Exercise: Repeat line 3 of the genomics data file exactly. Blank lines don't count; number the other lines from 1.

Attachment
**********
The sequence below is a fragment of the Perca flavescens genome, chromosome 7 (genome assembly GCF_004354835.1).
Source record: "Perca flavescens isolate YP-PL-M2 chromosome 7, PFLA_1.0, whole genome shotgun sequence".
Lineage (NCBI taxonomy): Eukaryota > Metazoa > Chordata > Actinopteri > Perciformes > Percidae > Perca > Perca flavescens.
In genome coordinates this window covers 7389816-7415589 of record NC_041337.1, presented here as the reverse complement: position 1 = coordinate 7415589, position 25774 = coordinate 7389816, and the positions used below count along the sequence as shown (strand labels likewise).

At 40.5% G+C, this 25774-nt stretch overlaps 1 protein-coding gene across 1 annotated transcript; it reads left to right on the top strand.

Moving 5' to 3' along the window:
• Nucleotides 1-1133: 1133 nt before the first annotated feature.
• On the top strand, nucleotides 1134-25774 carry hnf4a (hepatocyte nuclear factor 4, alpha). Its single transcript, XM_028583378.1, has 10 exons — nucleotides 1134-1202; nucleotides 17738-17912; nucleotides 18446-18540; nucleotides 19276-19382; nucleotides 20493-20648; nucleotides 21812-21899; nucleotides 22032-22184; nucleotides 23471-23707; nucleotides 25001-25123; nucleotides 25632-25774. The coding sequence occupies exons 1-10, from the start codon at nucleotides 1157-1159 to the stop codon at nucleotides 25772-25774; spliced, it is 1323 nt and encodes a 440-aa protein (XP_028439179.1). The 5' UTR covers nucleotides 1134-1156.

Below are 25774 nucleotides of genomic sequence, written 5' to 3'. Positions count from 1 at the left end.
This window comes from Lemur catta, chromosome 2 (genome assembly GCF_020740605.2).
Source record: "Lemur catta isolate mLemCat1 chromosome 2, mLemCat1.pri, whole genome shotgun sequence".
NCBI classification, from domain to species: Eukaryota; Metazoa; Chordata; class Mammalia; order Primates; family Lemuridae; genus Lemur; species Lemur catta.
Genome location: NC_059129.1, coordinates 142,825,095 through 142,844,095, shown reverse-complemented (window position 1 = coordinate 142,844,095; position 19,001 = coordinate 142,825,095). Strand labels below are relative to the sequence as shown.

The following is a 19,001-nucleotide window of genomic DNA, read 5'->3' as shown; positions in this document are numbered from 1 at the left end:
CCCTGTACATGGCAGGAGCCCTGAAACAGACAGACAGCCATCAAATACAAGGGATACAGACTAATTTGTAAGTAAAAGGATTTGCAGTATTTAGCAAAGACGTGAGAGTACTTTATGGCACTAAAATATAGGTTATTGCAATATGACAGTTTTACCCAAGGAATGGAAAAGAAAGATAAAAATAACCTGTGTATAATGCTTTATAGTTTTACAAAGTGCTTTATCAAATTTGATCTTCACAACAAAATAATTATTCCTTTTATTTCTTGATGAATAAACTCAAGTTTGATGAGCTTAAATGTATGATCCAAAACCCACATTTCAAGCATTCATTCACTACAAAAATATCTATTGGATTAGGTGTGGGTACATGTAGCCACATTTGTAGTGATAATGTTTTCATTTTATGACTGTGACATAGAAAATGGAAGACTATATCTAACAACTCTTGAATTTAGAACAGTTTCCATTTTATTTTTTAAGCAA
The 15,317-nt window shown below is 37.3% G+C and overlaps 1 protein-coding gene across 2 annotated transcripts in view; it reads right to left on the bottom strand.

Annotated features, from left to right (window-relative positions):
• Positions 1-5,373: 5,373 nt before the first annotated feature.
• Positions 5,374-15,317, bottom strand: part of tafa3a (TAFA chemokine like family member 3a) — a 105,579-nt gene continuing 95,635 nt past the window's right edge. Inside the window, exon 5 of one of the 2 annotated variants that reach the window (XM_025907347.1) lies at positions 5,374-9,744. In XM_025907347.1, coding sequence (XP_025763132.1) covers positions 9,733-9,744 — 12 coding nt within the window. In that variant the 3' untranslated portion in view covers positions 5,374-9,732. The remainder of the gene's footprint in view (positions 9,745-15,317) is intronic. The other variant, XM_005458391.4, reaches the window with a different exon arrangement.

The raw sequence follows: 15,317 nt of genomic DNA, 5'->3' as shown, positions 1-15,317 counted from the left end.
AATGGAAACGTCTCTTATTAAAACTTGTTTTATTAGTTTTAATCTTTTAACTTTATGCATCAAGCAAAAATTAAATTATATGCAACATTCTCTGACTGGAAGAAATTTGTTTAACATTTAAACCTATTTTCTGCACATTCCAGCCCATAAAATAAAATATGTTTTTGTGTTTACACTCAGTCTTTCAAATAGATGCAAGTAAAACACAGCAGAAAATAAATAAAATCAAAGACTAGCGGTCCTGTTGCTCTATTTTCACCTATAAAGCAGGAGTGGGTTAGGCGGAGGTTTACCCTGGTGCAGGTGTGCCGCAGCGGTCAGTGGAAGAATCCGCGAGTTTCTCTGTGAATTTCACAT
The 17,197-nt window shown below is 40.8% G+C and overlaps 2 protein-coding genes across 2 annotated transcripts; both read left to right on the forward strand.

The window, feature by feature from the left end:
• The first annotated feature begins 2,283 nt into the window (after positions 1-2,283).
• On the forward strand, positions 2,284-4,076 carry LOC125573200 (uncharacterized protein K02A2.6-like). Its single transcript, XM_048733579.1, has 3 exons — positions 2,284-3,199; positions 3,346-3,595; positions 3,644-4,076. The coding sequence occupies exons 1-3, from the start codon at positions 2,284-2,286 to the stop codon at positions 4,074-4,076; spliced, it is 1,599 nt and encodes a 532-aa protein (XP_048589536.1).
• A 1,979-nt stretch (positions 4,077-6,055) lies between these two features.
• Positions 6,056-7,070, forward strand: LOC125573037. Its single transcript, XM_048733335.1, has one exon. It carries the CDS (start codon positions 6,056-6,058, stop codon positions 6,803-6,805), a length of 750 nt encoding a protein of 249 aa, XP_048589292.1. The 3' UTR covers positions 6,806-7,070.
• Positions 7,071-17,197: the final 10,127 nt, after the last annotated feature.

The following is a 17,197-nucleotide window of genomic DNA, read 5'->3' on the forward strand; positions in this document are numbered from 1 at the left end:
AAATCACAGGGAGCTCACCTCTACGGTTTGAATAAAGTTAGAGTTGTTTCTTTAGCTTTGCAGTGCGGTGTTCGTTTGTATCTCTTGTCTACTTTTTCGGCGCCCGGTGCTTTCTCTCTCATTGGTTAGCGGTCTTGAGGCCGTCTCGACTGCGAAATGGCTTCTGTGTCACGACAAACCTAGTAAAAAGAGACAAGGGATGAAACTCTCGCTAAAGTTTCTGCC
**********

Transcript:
Lineage (NCBI taxonomy): Eukaryota > Metazoa > Chordata > Actinopteri > Perciformes > Percidae > Perca > Perca flavescens.